Oral History Series

Oral History Series


The EERI Oral History project publishes interviews with prominent figures in the field of earthquake engineering to preserve the rich history of those who shaped seismic design theory and practice. EERI began this series to preserve the recollections of some of those who have had pioneering careers in the field of earthquake engineering. These reminiscences are themselves a vital contribution to our understanding of where our current state of knowledge came from and how the overall goal of reducing earthquake losses has been advanced. Significant, even revolutionary, changes have occurred in earthquake engineering since individuals first began thinking in modern, scientific ways about how to protect construction and society from earthquakes. The Connections series helps document this important history. 

The EERI oral history program was initiated by Stanley Scott (1921-2002). The first nine volumes were published during his lifetime, and manuscripts and interview transcripts he left to EERI are resulting in the publication of other volumes for which he is being posthumously credited. In addition, the Oral History Committee is including further interviewees within the program’s scope, following the Committee’s charge to include subjects who: 1) have made an outstanding career-long contribution to earthquake engineering, 2) have valuable first-person accounts to offer concerning the history of earthquake engineering, and 3) whose backgrounds, considering the series as a whole, appropriately span the various disciplines that are included in the field of earthquake engineering.

The Connections oral history series presents a selection of senior individuals in earthquake engineering who were present at the beginning of the modern era of the field. The term “earthquake engineering” as used here has the same meaning as in the name of EERI—the broadly construed set of disciplines, including geosciences and social sciences as well as engineering itself, that together form a related body of knowledge and collection of individuals that revolve around the subject of earthquakes. The events described in these oral histories span many kinds of activities: research, design projects, public policy, broad social aspects, and education, as well as interesting personal aspects of the subjects’ lives. Learn more about the EERI Oral History Program.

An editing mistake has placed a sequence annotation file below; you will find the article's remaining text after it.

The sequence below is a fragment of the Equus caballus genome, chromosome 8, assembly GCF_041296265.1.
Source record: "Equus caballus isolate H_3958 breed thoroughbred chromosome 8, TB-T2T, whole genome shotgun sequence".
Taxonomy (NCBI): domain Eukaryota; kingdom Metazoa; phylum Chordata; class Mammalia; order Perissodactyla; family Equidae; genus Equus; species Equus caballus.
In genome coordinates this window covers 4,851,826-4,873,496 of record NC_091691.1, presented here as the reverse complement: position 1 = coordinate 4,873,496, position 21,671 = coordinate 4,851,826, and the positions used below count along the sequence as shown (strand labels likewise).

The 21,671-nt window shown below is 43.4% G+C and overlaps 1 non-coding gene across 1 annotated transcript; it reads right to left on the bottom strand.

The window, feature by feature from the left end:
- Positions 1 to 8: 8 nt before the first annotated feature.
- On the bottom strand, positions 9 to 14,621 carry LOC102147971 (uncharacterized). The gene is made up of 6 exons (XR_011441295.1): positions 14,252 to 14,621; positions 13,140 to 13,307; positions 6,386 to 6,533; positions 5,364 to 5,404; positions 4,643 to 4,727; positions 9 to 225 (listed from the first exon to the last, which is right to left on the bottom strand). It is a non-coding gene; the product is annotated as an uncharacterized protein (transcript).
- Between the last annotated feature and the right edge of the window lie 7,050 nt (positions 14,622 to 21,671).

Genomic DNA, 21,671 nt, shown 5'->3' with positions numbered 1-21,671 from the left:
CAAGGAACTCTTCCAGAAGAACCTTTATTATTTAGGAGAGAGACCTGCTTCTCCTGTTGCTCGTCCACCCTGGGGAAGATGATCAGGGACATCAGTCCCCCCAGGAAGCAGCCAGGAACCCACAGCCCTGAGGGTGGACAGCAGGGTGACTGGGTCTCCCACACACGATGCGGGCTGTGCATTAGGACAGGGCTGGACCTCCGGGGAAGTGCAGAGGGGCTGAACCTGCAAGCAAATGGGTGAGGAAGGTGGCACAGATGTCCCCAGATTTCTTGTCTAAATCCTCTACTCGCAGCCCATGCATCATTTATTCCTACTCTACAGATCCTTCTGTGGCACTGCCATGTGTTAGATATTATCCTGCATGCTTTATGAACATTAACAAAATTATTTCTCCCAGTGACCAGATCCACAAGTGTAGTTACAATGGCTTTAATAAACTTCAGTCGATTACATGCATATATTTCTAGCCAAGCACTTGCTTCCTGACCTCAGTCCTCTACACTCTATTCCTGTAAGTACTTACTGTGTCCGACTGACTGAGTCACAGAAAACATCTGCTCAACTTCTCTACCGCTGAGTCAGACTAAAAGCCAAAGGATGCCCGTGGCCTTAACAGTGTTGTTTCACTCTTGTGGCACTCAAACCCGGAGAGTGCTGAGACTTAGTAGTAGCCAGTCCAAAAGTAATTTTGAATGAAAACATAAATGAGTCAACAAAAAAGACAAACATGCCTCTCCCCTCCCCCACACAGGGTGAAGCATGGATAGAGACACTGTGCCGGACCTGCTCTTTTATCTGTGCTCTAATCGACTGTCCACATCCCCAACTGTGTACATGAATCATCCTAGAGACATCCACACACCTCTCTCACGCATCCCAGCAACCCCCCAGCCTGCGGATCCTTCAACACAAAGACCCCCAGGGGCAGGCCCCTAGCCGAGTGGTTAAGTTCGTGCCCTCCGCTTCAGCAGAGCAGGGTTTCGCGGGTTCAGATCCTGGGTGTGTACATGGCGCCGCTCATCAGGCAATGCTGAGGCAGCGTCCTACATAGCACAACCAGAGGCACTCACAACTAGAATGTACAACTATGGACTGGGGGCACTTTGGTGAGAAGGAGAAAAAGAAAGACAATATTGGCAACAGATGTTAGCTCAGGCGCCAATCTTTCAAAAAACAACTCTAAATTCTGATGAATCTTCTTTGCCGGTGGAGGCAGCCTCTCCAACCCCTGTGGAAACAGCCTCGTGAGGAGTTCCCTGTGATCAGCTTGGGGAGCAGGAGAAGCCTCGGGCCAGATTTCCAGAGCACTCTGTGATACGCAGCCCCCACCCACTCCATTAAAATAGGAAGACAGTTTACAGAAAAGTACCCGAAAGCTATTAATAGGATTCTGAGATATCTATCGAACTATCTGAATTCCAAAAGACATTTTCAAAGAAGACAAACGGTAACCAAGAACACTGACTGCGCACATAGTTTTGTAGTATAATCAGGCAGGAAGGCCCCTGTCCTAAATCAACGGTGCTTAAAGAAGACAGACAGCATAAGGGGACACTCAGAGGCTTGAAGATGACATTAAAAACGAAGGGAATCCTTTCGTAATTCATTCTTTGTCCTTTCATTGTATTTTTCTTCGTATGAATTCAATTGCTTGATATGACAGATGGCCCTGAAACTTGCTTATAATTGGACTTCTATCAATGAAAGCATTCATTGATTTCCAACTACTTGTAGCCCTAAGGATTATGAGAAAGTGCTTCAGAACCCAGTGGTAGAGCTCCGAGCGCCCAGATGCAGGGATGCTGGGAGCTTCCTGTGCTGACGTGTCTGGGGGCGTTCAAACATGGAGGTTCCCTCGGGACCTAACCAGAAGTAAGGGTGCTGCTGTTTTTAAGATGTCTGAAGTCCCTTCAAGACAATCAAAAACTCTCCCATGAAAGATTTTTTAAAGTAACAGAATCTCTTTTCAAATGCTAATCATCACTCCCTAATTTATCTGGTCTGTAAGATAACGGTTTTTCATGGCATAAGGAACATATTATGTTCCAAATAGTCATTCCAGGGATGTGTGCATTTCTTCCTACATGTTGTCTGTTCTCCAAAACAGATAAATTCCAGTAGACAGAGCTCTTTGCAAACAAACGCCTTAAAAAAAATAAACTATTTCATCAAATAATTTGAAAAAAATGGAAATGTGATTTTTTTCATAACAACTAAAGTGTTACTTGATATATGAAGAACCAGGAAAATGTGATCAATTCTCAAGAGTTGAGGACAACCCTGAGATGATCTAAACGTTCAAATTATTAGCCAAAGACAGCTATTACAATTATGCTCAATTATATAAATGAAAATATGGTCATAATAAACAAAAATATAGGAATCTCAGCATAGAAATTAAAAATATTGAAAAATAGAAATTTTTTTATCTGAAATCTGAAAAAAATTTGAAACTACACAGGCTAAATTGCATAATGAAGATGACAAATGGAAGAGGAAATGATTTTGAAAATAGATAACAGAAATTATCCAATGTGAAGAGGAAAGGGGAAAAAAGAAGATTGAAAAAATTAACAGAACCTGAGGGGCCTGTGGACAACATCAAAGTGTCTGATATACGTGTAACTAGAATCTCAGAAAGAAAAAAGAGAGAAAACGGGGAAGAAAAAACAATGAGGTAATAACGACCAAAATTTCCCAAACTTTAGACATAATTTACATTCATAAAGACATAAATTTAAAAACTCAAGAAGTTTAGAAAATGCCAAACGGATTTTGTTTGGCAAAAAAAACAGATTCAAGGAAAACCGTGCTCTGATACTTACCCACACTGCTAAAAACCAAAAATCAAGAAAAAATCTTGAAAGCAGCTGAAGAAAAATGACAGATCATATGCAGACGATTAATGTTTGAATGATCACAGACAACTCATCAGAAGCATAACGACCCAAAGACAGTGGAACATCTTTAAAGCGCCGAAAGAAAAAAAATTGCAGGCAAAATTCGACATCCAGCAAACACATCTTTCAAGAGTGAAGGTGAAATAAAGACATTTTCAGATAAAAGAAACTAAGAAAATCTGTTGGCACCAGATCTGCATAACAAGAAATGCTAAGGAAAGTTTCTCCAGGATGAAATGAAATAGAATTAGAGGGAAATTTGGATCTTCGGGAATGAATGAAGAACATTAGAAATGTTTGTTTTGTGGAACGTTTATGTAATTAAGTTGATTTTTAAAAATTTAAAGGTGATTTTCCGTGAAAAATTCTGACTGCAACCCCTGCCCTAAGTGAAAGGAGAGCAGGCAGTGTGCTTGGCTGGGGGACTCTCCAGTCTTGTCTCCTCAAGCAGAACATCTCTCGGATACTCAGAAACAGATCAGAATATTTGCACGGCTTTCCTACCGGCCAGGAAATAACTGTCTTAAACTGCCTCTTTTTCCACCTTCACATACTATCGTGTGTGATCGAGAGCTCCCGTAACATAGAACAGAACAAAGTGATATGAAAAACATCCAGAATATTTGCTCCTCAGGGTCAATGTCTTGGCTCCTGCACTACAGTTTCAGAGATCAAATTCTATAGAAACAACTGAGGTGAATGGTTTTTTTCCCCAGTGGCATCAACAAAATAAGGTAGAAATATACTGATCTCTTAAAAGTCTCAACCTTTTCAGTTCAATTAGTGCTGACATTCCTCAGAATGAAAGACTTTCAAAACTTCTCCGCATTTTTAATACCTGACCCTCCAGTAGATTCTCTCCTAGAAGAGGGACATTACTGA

Idriss coverThe 31st volume of the Connections series features Dr. Izzat (Ed) Idriss, a pioneer in the field of geotechnical earthquake engineering. Born in Syria in 1935, Idriss moved from Beirut, Lebanon to upstate New York in 1954, beginning a six-decade career in the United States as a scholar and practitioner. This oral history covers his wide-ranging contributions to the field, including the development of innovative procedures for evaluating the behavior of soil sites and structures, and recounts his participation in post-earthquake reconnaissance and investigations of many major earthquakes of the last half-century, beginning with Alaska in 1964. It discusses his public service as a member of the California Governor’s Board of Inquiry tasked to investigate the failure of portions of the Cypress Freeway and Bay Bridge in the 1989 Loma Prieta earthquake, as an advisor to Caltrans, and as a consultant for seismic risk mitigation on major public works projects around the world. The volume recounts Dr. Idriss’s academic career, ranging from graduate studies at Caltech and Berkeley to his years as director of the Center for Geotechnical Modelling at the University of California, Davis, as well as his decades of engineering practice at the firm Woodward-Clyde. It also touches on his personal and family life, from recollections of his youth in Syria and Lebanon to his travels and hobbies in retirement. Interviews for the oral history were conducted by Dr. Ross W. Boulanger, Distinguished Professor Emeritus in the Department of Civil and Environmental Engineering at the University of California, Davis, and a longtime colleague and friend of Dr. Idriss.